An interesting discovery could lead to the development of a promising new drug that can better treat hepatitis C.
The team of Professor Terence Ndonyi Bukong, in collaboration with Professor Patrick Labonté, have discovered a potential therapeutic target for hepatitis C. They have unearthed an important protein involved in the processes essential for the development and progression of this viral pathology. This promising discovery could lead to better treatments for the disease, which kills an estimated 500,000 people every year.
Hepatitis C: master of disguise
Normally, the system immune it needs to recognize a virus to attack it and prevent infection. The system, called antigen-antibody, can only take place if the virus is recognized as something foreign to our body. The hepatitis C virus, however, he is a master of disguise. In fact, it moves, undetected, in the that’s my. These are microvesicles released by cells. Normally, exosomes are used for the communication, transport and disposal of waste products of cellular metabolism. The interactions between this virus, “awarded” this year also by the Nobel Prize, and the vesicles are therefore much studied as a possible therapeutic target. Now a new research, published on PlosOne, goes precisely in this direction.
A specific protein
This new one Research revealed that hepatitis C viruses interact with a key area of the protein RTN3 using it to insert their viral RNA into exosomes. The role of RTN3 was already known, but the i was not known molecular details. Using special techniques of biology molecular e immunology Canadian researchers figured out more details. In this way they were the first researchers to demonstrate the exosomal role that this protein plays in the pathogenesis ofhepatitis C. By identifying the areas of the protein that lead to the formation of an infectious exosome, researchers can now search for molecules that block the interaction with theViral RNA. This would prevent viral RNA from entering the that’s my and hide from the body’s immune system.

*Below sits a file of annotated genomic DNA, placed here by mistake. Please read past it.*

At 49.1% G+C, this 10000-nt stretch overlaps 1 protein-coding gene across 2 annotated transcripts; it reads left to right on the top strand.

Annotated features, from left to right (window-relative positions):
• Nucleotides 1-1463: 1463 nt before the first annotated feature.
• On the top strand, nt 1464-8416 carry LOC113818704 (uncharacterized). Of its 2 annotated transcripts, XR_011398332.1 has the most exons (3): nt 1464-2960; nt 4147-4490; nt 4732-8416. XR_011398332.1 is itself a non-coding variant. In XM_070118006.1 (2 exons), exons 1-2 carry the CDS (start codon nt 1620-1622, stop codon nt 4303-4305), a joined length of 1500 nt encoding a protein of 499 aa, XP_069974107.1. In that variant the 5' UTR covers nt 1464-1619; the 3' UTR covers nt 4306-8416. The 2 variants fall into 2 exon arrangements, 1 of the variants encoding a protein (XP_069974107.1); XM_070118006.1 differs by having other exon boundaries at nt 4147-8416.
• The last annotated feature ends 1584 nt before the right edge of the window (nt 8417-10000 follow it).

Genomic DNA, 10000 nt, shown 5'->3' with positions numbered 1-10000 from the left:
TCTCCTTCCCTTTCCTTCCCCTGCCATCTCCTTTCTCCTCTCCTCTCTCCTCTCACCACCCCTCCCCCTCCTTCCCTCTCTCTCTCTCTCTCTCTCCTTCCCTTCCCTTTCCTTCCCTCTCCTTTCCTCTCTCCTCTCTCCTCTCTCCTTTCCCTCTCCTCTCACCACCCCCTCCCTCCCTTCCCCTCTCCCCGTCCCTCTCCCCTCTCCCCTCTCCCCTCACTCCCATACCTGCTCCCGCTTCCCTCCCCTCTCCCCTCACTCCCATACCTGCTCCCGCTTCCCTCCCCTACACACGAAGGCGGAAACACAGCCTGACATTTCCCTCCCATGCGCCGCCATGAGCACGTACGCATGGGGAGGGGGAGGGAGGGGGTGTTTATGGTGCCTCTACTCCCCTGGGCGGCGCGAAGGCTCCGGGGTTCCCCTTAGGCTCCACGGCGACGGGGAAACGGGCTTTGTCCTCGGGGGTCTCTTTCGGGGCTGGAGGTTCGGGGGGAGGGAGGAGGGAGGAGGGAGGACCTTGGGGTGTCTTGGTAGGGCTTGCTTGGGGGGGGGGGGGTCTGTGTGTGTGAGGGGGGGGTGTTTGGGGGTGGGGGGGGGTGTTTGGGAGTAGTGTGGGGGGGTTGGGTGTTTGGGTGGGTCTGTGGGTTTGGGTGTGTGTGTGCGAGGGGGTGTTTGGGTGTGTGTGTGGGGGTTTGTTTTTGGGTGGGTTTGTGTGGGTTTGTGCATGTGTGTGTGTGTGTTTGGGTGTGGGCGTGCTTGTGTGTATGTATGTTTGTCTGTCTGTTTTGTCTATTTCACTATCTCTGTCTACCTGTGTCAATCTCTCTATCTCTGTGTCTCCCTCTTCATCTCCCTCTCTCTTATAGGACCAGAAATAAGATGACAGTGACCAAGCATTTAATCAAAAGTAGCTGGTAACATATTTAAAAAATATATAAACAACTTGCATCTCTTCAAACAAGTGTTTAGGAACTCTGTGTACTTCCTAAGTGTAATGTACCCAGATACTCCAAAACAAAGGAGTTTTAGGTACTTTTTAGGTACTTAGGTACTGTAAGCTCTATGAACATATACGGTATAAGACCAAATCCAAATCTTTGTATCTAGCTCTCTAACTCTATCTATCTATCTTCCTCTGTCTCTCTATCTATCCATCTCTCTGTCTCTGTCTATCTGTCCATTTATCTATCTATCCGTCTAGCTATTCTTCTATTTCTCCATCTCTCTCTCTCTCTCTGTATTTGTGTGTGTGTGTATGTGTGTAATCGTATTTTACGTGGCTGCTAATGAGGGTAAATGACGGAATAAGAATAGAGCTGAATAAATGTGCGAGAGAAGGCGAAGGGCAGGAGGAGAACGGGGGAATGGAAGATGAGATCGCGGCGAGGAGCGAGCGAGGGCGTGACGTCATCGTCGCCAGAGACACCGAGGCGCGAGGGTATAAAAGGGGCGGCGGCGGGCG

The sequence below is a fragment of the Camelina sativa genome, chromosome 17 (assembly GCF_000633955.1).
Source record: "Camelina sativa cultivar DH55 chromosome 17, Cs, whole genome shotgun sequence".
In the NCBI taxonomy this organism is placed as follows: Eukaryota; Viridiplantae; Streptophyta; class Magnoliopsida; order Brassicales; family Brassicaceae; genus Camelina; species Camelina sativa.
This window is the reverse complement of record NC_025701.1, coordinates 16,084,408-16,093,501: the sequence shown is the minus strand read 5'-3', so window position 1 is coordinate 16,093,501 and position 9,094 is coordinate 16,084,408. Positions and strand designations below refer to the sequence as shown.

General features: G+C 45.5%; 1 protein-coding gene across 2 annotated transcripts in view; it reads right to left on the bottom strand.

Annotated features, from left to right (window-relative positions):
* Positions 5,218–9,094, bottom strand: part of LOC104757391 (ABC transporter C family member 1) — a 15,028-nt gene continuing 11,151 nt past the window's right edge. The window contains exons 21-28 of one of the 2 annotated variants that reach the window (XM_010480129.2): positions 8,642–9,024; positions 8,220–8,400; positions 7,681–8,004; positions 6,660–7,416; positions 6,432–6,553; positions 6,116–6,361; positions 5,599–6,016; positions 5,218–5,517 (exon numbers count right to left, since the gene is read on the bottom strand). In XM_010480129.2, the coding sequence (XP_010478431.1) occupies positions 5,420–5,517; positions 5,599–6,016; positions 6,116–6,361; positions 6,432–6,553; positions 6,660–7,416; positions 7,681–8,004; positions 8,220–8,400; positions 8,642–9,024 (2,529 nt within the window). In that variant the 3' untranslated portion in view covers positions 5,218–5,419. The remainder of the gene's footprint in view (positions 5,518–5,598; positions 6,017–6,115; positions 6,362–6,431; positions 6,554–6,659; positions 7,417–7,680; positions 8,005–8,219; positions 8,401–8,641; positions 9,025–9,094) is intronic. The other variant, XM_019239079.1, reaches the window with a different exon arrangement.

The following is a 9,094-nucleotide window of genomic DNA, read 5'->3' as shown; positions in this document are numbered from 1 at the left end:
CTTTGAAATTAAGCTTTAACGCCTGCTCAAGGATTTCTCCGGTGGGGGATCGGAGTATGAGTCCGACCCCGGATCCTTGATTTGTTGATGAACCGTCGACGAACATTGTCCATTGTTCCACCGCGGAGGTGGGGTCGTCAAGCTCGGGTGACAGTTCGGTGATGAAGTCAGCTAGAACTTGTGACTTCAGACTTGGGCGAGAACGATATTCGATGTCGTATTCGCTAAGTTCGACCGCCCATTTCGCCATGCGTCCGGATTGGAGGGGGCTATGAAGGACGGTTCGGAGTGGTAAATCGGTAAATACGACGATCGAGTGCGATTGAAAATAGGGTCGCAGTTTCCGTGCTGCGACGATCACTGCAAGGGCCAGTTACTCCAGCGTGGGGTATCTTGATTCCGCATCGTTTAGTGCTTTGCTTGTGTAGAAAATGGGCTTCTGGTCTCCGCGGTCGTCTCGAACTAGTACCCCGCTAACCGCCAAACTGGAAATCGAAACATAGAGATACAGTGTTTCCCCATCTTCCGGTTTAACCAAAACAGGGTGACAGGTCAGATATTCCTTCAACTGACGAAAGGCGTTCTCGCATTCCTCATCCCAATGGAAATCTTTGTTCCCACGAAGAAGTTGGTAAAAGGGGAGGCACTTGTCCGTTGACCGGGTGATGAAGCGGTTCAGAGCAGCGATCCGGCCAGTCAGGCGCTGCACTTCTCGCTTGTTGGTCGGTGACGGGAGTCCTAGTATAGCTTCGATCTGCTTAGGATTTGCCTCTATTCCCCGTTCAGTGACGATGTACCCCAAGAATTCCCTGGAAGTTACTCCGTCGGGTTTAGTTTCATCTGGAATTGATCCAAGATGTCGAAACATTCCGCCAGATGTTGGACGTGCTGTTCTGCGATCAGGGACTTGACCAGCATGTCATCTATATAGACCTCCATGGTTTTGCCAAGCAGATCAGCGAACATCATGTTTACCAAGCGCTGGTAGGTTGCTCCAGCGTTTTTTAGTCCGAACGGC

Not just Hepatitis C
The discovery of this interaction between the virus and the RTN3 protein opens the door to further research on other viruses that use exosomes to evade detection. For example, studies have shown that viruses HIV, Zika ed Hepatitis B they also hide inside exosomes. This disguise creates a problem for the optimal functioning of vaccines. Why, even if the antibodies developed, they would not be able to block infection or transmission of the virus. If the RTN3 protein plays an important role in these other diseases as well, it could help deliver treatments, and potentially vaccines, more effective.
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